The notion that the popular press has a crucial role to play in modern democracies, and therefore must maintain its independence from government influence, is in the air these days. With upcoming elections in the United States and an ongoing scandal in Britain, many voices are raising concerns about the vulnerability of mainstream opinion to manipulation by private or corporate interests. With that in mind, it may be worth a moment to consider the context of early modern London in which press independence first became a viable aspiration.
A public press first appeared in Europe in the fifteenth century, in printing centers like Amsterdam and London. But for most of the early modern period in England, great events, like the proclamations of kings and declarations of wars, were announced by heralds and other government officials at Whitehall or (from 1702) St. James’s Palace, at Paul’s Cross, on the steps of the Guildhall and other significant public places. If the king or Church wanted people to know something less momentous, they heard it in Sunday or holiday services, during the sermon; from 1556 London also employed bellmen and criers to give people necessary information, including notice of missing persons and the weather.
This method of informing the public of just what it needed to know, and no more, had been established for a millenium in England before anything new appeared. The arrival of the printing press in the late fifteenth century made wider dissemination of thought possible, but the Crown and the Church exercised strict control over the number of presses licensed, the importation of books, and the content of those allowed to be printed.
The classic example of how dangerous it could be for a writer to defy Elizabethan government censorship is offered by the career of John Stubbe. In 1579 he wrote a pamphlet questioning a proposed French marriage for Queen Elizabeth. After being dissuaded from her initial idea of executing him, the queen ordered the public removal of his right hand in Westminster Market. Following the necessary three blows he managed to shout “God save the Queen” before fainting. He was then deposited in the Tower until 1581 when a new law made the publication of any book deemed seditious a felony, and thus made the world even less safe for men like the unfortunately named Stubbe.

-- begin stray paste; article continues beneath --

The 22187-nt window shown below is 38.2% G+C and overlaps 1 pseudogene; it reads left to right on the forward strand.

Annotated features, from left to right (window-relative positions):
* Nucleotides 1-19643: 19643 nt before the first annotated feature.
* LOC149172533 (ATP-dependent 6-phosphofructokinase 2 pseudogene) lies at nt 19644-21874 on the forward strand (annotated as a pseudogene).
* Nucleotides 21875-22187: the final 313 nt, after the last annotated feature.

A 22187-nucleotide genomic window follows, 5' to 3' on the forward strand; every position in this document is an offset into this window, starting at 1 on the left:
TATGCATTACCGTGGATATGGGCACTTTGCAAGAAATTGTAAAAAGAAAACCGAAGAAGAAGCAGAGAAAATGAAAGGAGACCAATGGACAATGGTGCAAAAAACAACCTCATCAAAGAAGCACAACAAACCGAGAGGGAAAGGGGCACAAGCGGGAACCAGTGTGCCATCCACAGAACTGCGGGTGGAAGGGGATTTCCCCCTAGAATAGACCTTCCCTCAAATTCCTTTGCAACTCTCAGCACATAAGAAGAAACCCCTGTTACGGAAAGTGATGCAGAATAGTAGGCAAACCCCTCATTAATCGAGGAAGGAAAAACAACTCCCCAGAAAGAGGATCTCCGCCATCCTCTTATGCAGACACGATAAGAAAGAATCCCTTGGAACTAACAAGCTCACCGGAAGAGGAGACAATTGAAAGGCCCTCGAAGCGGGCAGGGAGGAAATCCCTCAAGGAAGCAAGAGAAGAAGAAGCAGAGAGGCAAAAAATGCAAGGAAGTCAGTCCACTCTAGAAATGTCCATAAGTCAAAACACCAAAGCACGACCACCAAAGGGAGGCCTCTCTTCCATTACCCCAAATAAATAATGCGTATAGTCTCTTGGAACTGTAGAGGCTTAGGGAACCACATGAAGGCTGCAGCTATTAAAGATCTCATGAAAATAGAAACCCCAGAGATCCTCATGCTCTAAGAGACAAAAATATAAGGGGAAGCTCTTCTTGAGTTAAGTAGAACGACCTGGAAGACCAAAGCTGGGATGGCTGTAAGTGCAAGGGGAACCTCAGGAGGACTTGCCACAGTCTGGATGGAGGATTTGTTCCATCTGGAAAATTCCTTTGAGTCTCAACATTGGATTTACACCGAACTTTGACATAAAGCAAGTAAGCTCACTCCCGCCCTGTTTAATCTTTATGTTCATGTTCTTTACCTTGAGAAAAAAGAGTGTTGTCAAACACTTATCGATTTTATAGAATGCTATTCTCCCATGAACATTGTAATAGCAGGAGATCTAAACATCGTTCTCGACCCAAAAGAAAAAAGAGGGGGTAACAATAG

In 1586 an order of Star Chamber required presses to be licensed and restricted to London and the universities of Oxford and Cambridge; anything they printed had to be approved by a bishop. In 1637, Star Chamber imposed the strictest censorship yet: New books had to be licensed and entered into the records of the Stationer’s Company of London; printers were required to enter a bond of £300 in pledge that they would print only licensed books; and the number of master printers was limited to 20.
All this changed in the crisis atmosphere of the 1640s. The abolition of the court of Star Chamber and the coercive power of the bishops in 1641 unleashed a flood of new publication flowing outward from London. This included partisan pamphlets, woodcuts and prints, and early newspapers or “intelligencers,” mostly generated from London.
Once the Civil Wars were over and an effective government settled on the nation, it took steps to curtail the unfettered dissemination of news. Thus the Cromwellian regime shut down all but pro-government newspapers in the 1650s. In the 1660s the restored Stuart monarchy attempted to control information even more tightly. It did so in two ways, one traditional, one innovative. First, it restored censorship; then in 1662 Parliament re-established print censorship via the Licensing Act, which required all publications to be approved not by the bishops but by a government censor known as the licensor of the press.